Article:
So, it seems to me that that is one of the most significant principles we could express. If there is a green light for sharing a concern in every other respect, then the question is: Am I truly motivated by a desire for wisdom that leads to healing, or am I merely caressing an injury? Am I picking at a scab? Am I licking my own wound and looking for some kind of gratification and, thus, putting my spouse at risk of joining with me in that sin?

Just recently in my life there are two scriptures that have been standing out, functioning as a kind of “Piper sieve” for putting motives and possible actions through. Let me just mention them, because they have been so powerful for me.

One is 1 Peter 3:8: “Finally, all of you, have” — and listen to these words — “unity of mind, sympathy, brotherly love, a tender heart, and a humble mind.” Those are amazing words: unity, sympathy, love, tender heartedness, humility. So in weighing what to talk about with another person, put it through this sieve. Pass it through this test. Do those words mark what you are about to do?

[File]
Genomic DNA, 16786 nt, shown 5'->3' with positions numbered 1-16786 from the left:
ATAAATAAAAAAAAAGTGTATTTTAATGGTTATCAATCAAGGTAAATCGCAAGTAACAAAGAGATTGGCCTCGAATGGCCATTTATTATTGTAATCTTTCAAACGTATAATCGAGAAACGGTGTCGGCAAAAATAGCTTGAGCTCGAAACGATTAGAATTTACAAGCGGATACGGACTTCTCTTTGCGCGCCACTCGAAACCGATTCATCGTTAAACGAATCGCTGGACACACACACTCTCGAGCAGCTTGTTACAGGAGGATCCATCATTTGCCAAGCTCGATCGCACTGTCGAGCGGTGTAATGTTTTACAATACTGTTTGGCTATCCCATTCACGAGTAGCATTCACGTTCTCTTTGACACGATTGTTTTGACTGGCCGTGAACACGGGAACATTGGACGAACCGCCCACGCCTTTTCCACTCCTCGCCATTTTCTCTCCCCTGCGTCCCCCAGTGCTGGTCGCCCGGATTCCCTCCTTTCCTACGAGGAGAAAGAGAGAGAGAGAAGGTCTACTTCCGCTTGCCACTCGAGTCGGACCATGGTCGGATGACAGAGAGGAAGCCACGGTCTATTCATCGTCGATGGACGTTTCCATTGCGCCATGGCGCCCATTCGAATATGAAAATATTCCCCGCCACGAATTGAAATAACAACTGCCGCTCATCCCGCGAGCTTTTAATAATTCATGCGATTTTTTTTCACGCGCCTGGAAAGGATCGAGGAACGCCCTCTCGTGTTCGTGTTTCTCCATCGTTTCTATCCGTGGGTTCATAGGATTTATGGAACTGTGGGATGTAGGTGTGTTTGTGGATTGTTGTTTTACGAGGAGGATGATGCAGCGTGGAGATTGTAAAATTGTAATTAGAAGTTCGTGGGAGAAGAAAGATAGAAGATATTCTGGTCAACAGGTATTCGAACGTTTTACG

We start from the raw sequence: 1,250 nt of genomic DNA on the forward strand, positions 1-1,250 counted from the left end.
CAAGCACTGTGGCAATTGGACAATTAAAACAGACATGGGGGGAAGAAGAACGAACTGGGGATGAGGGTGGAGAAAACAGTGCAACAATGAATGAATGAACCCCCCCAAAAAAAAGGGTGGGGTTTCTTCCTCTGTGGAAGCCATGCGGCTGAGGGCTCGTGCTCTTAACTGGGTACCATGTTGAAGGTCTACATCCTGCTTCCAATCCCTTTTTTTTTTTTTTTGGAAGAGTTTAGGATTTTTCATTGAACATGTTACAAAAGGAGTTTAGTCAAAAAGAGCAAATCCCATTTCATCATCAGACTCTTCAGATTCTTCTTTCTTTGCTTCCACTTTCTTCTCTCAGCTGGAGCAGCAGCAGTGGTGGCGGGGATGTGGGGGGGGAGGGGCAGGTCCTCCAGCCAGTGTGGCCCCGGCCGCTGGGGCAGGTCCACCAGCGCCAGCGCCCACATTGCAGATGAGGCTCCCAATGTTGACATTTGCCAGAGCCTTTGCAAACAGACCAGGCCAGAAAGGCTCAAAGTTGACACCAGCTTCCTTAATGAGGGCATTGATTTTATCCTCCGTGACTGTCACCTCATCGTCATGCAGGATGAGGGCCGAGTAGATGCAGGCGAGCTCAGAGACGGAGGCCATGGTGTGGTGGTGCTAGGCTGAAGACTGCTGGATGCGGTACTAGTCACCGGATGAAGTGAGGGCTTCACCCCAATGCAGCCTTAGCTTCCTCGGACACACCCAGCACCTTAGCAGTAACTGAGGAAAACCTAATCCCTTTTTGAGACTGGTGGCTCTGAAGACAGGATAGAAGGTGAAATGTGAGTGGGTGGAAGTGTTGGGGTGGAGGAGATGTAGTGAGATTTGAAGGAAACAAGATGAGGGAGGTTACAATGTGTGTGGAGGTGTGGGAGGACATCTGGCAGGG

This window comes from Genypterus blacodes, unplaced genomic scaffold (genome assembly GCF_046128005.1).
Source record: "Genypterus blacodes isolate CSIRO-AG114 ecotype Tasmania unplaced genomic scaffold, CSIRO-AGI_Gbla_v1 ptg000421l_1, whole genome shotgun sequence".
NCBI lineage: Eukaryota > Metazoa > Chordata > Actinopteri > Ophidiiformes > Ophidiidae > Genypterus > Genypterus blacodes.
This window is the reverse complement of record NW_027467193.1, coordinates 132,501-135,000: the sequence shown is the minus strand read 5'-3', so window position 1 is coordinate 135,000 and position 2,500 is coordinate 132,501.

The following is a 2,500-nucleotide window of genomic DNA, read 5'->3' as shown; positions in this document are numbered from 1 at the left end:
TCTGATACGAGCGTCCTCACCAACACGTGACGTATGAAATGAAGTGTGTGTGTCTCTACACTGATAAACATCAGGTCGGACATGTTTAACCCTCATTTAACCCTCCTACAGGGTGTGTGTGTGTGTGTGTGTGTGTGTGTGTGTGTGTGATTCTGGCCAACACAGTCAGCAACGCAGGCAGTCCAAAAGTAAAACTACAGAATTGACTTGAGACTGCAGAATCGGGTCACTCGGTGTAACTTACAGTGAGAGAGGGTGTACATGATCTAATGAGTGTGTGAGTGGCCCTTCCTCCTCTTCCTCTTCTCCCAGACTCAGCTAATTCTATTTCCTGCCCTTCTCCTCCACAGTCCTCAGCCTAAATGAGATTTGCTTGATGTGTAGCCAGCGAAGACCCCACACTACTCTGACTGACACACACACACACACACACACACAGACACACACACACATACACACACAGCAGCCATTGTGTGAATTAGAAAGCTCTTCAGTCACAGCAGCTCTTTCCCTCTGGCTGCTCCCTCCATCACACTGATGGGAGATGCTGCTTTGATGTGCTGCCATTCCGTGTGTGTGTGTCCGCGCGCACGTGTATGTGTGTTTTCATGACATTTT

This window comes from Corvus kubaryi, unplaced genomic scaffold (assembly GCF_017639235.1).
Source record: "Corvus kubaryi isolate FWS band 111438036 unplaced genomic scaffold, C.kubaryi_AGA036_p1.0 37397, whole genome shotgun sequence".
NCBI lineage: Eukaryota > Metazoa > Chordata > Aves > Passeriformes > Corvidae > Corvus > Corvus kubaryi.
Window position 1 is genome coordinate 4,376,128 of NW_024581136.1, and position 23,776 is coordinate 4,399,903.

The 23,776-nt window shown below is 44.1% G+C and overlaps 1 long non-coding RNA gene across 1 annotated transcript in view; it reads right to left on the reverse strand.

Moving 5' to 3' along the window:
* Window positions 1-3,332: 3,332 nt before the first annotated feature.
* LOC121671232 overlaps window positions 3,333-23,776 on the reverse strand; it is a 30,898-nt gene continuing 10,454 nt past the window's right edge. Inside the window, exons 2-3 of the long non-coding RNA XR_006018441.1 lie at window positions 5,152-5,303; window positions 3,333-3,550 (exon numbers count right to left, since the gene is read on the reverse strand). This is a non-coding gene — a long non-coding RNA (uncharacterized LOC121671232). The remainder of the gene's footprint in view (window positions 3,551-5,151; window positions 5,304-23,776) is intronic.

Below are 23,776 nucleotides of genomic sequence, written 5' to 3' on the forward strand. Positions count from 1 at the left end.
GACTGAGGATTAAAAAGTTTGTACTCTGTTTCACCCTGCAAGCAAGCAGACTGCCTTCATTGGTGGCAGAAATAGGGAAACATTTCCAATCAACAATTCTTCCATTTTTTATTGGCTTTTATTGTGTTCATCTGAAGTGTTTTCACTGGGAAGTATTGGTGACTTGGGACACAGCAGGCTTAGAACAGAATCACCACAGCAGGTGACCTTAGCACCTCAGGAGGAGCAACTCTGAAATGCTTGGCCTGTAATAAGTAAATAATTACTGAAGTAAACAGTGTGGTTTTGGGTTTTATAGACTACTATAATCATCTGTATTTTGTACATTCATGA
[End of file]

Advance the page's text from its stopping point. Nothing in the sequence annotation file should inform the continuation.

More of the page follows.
The other one is James 3:17: “The wisdom from above is first” — and here they come again — “pure, then peaceable, gentle, open to reason, full of mercy and good fruits, impartial and sincere” — another amazing collection of words that function as amazing tests of whether what I am about to say is pure. Is it peaceable? Is it gentle? Is it open to reason? Is it merciful? Is it impartial? This is simply astonishing. I need to check myself — and those are two verses that have functioned as sieves for me in dealing with people recently that have been so convicting and so helpful.

So, my answer to the question about Noel and me — I think part of the question was what did we do — is that there were many situations in my 33-year pastoral ministry where I talked to Noel about a church issue or about a personal issue, and there were many when I didn’t. And I tried to use these criteria. Will I put her soul at risk? Will I burden her in a way that simply would not help her and probably wouldn’t help me sufficiently to put her at risk? And have I filtered my motives so that I am not acting in a way that is contrary to 1 Peter 3:8 or contrary to James 3:17. And from this perspective, Tony, I would just say: Lord, you know how many times I either succeeded or failed at those criteria.